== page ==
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Operation Jaya Sikurui: troops continued consolidating along the Forward Defence Line in the captured Omanthai area last week. Picruer shows two soldiers engaged in the operation.
Tamil rebels wounded in the current 'Jaya Sikurui' military drive are reportedly being smuggled in to South India for medical attention raising concern among Indian authorities about a big influx of LTTE cadres amidst growing protest in Tamil Nadu against the military action.
With few if any hospital available in the areas under LTTE control, the rebels are reported to be sending their injured cadres for treatment along with civilians fleeing the ongoing offensive.
At least 92 Sri Lankans were arrested by the Indian navy at Dhanushkody on Tuesday and some of them had injuries, raising suspicions that they had been involved in the fighting. They were handed over to coastal guards who are screening them.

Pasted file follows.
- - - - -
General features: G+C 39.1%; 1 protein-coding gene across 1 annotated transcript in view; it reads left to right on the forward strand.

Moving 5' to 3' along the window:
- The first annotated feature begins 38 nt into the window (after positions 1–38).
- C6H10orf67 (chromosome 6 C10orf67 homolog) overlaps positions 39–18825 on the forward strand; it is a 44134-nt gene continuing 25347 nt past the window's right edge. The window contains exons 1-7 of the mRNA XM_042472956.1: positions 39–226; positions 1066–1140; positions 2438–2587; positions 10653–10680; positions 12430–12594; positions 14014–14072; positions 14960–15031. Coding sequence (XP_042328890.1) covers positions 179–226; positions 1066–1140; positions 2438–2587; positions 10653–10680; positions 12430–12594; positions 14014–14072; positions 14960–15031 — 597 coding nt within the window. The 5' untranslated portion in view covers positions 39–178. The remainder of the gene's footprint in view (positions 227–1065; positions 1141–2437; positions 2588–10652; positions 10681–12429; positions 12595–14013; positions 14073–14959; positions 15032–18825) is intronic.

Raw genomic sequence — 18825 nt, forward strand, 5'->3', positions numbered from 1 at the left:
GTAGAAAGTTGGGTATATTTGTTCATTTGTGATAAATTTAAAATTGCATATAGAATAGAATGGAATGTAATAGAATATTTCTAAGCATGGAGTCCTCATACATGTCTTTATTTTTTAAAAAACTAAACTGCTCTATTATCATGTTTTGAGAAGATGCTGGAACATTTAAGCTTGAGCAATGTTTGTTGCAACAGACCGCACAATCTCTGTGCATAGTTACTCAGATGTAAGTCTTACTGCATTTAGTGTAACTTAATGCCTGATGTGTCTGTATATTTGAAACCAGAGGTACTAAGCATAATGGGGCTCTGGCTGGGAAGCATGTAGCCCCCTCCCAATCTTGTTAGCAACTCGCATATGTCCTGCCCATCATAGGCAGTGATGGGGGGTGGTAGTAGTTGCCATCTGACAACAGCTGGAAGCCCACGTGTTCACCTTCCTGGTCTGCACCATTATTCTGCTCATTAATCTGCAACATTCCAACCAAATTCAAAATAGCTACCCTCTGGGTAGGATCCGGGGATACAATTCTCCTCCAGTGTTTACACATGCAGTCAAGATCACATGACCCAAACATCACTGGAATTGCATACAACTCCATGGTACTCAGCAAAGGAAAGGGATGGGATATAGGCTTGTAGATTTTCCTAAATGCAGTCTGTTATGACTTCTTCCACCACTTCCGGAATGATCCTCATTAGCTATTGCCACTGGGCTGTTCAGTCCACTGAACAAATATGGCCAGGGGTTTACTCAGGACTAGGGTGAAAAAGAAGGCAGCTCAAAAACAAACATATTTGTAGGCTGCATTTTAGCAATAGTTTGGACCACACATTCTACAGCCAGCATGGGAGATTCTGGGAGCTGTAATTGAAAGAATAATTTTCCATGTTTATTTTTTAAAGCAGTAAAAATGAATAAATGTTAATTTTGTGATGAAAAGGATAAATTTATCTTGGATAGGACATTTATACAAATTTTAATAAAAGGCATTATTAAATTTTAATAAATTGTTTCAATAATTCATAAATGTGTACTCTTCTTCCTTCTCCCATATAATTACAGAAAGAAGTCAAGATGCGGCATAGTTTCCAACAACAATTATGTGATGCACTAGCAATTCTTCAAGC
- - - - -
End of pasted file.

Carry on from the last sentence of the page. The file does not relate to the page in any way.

The wounded persons had gun-shot injuries, indicating that they might have been injured in close quarter battles.
More than 400 civilians are known to have crossed over to South India since the latest military offensive began.
Military sources also said that during the past few weeks a large number of LTTE cadres had suffered injuries and the possibility of the wounded being taken to India could not be ruled out.
During previous military operations the LTTE was known to have made use of government hospitals in areas under its control. However in recent military operations, the LTTE has gradually lost control of territory in which the hospitals were located.